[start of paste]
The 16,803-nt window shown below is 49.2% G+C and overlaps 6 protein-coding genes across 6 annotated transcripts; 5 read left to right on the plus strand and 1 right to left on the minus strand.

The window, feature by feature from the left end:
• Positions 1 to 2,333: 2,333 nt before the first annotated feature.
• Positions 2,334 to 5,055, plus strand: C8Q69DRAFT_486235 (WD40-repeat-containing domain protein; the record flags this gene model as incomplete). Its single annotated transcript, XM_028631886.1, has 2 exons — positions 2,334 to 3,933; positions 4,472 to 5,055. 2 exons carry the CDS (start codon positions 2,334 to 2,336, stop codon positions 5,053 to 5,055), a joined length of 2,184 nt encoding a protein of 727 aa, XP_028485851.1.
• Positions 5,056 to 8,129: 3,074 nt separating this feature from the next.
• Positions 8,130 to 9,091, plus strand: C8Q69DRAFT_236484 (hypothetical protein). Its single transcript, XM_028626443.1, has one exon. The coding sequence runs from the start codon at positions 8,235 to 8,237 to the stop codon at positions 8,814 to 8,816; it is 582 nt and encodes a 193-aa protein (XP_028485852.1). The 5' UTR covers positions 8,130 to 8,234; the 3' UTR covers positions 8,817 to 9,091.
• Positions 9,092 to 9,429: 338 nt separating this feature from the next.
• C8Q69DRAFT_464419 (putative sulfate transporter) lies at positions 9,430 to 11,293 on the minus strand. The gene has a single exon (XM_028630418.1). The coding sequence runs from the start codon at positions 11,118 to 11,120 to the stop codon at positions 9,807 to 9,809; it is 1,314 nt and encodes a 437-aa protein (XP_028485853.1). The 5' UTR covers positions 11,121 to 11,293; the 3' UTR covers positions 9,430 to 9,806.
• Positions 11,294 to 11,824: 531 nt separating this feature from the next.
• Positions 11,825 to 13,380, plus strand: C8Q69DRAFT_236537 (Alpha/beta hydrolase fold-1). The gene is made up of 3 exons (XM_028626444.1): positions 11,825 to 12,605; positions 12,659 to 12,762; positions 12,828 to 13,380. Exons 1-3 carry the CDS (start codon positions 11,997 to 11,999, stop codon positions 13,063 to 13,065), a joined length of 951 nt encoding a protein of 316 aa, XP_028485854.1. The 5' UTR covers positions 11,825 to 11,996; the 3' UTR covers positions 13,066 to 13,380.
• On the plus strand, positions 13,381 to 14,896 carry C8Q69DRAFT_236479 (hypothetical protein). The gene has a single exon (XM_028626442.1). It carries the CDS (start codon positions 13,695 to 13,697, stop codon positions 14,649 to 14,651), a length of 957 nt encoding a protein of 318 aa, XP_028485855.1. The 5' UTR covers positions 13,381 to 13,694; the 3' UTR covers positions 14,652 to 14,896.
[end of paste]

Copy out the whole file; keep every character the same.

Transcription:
The 16,803-nt window shown below is 49.2% G+C and overlaps 6 protein-coding genes across 6 annotated transcripts; 5 read left to right on the plus strand and 1 right to left on the minus strand.

The window, feature by feature from the left end:
• Positions 1 to 2,333: 2,333 nt before the first annotated feature.
• Positions 2,334 to 5,055, plus strand: C8Q69DRAFT_486235 (WD40-repeat-containing domain protein; the record flags this gene model as incomplete). Its single annotated transcript, XM_028631886.1, has 2 exons — positions 2,334 to 3,933; positions 4,472 to 5,055. 2 exons carry the CDS (start codon positions 2,334 to 2,336, stop codon positions 5,053 to 5,055), a joined length of 2,184 nt encoding a protein of 727 aa, XP_028485851.1.
• Positions 5,056 to 8,129: 3,074 nt separating this feature from the next.
• Positions 8,130 to 9,091, plus strand: C8Q69DRAFT_236484 (hypothetical protein). Its single transcript, XM_028626443.1, has one exon. The coding sequence runs from the start codon at positions 8,235 to 8,237 to the stop codon at positions 8,814 to 8,816; it is 582 nt and encodes a 193-aa protein (XP_028485852.1). The 5' UTR covers positions 8,130 to 8,234; the 3' UTR covers positions 8,817 to 9,091.
• Positions 9,092 to 9,429: 338 nt separating this feature from the next.
• C8Q69DRAFT_464419 (putative sulfate transporter) lies at positions 9,430 to 11,293 on the minus strand. The gene has a single exon (XM_028630418.1). The coding sequence runs from the start codon at positions 11,118 to 11,120 to the stop codon at positions 9,807 to 9,809; it is 1,314 nt and encodes a 437-aa protein (XP_028485853.1). The 5' UTR covers positions 11,121 to 11,293; the 3' UTR covers positions 9,430 to 9,806.
• Positions 11,294 to 11,824: 531 nt separating this feature from the next.
• Positions 11,825 to 13,380, plus strand: C8Q69DRAFT_236537 (Alpha/beta hydrolase fold-1). The gene is made up of 3 exons (XM_028626444.1): positions 11,825 to 12,605; positions 12,659 to 12,762; positions 12,828 to 13,380. Exons 1-3 carry the CDS (start codon positions 11,997 to 11,999, stop codon positions 13,063 to 13,065), a joined length of 951 nt encoding a protein of 316 aa, XP_028485854.1. The 5' UTR covers positions 11,825 to 11,996; the 3' UTR covers positions 13,066 to 13,380.
• On the plus strand, positions 13,381 to 14,896 carry C8Q69DRAFT_236479 (hypothetical protein). The gene has a single exon (XM_028626442.1). It carries the CDS (start codon positions 13,695 to 13,697, stop codon positions 14,649 to 14,651), a length of 957 nt encoding a protein of 318 aa, XP_028485855.1. The 5' UTR covers positions 13,381 to 13,694; the 3' UTR covers positions 14,652 to 14,896.